Does your doctor try to minimize your visits- for example, are blood samples collected in the clinic to be forwarded to a reliable laboratory, or are you sent to the laboratory yourself?
Are basic services provided in the clinic itself? ( eg,, ECG in the case of a physician?)

Qualification and credentials :
Beware quacks! Find out what each abbreviation listed behind the doctor's name means- not all of them are legitimate degrees. For example, many doctor's will put FICA (USA) and FRSH (London) behind their names to give the impression that they have trained abroad. These acronyms are not qualifications- they are just memberships in a society abroad, which are open to anyone- even a barber- on payment of a nominal fee!

Hospital attachments:
At which hospital does the doctor have admitting privileges? While attachment to a large hospital has benefits, if your doctor is attached to many hospitals ( as is common today), it might also mean that is so busy running around from one place to another that he has little time for you.

Fees:
Are his fees exorbitant? Just because he is more expensive than others does not mean he is better!

Records:
Are yours records well maintained? Are they filed so they can be retrieved in an emergency?
Are they up to date, and complete?
Has your doctor taken the time and trouble to explain them to you so that you understand them?

Medical care:
Does your doctor take a careful history, asking you probing questions about your medical problem?
Does he do a careful physical examination? Remember, a careful clinical examination provides much more information than anything else!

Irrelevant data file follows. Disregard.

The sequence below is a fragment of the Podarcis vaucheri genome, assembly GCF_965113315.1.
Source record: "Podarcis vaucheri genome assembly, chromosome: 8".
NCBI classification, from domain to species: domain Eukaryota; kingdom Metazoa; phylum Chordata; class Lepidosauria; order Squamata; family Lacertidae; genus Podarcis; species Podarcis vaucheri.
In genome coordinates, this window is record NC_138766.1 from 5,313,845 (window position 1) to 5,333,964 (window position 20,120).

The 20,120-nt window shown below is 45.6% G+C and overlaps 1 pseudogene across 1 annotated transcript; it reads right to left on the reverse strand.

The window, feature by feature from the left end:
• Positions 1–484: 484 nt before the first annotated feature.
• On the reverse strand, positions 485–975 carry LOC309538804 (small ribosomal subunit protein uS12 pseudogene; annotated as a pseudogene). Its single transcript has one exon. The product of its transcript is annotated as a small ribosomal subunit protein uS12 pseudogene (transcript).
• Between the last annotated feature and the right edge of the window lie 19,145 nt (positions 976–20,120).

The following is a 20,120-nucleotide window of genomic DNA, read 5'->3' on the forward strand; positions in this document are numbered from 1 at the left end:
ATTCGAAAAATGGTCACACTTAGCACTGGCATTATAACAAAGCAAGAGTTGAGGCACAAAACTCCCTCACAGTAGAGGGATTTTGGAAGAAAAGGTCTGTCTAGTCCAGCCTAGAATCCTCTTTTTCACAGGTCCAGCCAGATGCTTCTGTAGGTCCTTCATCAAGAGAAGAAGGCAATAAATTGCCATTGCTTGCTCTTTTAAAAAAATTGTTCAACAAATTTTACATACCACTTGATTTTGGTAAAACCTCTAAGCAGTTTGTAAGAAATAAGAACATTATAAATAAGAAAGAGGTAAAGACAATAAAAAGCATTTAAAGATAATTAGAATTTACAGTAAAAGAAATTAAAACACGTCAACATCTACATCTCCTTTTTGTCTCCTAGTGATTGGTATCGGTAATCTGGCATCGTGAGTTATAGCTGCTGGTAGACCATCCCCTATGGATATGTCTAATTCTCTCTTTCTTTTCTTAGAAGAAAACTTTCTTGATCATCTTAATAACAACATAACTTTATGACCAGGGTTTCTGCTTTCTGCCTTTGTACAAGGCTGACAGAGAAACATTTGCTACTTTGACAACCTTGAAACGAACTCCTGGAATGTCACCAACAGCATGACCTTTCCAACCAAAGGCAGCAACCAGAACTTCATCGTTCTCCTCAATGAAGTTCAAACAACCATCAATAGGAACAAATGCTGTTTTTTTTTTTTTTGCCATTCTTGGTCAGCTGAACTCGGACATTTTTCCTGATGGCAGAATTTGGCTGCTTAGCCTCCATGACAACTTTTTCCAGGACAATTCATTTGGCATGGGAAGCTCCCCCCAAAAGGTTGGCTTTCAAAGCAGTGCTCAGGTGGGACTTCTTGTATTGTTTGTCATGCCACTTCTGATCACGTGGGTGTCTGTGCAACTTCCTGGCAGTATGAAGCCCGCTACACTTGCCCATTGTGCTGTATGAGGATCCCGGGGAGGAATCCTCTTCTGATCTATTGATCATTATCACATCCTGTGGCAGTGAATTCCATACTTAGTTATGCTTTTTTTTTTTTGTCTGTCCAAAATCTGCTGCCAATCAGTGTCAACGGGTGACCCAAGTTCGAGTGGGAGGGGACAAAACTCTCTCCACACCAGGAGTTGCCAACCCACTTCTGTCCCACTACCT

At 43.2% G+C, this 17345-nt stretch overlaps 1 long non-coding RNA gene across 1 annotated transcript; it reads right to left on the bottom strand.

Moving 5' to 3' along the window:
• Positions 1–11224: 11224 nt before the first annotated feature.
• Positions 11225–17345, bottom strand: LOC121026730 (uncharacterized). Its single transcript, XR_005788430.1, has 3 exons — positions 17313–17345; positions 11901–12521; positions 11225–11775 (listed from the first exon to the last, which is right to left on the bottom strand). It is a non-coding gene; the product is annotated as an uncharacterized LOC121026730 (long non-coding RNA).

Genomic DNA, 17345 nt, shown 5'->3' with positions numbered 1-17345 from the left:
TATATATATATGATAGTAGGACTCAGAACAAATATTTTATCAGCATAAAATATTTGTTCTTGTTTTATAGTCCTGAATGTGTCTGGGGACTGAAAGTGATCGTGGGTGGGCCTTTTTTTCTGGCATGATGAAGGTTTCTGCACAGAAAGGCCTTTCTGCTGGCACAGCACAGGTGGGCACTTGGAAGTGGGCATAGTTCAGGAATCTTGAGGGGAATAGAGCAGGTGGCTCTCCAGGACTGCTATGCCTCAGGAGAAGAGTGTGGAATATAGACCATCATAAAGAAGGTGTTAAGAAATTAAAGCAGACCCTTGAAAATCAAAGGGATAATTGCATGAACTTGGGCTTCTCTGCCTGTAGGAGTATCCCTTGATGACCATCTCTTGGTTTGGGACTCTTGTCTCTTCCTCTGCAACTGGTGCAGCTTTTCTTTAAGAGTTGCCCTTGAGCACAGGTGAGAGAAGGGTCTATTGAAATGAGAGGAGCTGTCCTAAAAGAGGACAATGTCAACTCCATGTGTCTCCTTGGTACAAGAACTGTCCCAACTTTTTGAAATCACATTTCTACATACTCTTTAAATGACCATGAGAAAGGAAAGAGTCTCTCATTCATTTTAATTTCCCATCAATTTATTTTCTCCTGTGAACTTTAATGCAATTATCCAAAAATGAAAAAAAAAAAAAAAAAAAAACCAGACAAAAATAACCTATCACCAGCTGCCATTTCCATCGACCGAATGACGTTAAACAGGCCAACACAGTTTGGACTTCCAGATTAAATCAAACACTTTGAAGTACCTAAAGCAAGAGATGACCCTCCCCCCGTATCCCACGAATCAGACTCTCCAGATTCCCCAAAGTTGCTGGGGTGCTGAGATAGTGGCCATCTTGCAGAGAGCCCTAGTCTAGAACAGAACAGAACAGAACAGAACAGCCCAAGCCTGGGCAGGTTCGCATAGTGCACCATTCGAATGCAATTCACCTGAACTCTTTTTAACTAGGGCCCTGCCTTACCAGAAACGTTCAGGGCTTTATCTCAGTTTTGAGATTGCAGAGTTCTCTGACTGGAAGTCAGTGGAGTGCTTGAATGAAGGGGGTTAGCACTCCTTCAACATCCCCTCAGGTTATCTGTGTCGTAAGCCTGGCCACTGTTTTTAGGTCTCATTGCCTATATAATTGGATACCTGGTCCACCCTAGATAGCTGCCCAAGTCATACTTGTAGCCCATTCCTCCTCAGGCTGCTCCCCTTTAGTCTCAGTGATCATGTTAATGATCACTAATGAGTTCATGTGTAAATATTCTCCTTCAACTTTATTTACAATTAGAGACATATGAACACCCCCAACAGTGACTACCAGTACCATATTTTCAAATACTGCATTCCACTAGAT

Does the physician sit when talking to you? Talking while standing is a sure sign that he is too busy to listen!
Does he give you educational materials to read at home about your problem?

Prescription habits:
Does your doctor always prescribe drugs for all problems, even minor ones? Over 50 percent of problems that take you to the doctor are relatively minor and will resolve on their own, without any treatment - worry about a doctor who dispenses too much!

  • Does he order too many tests routinely?
  • Does he bother to explain why you need them?
  • Does he explain the results to you?
  • Does he insist that you get all your tests done only in a place he specifies, without giving you a good advice? If so, you should suspect his referral - he may have an ulterior motive?

Decisions:
When making decisions regarding your medical care, does your doctor explain them to you? Offer alternatives? Does he treat you as an intelligent person who can understand, and encourage you to participate in the decision - making process?

Referral to a specialist:
Does your doctor explain why he is referring you to another doctor?
Does he contact the specialist and utilize his knowledge effectively to improve your care?

Surgery:
When he advises surgery, does he explain the risks and alternatives?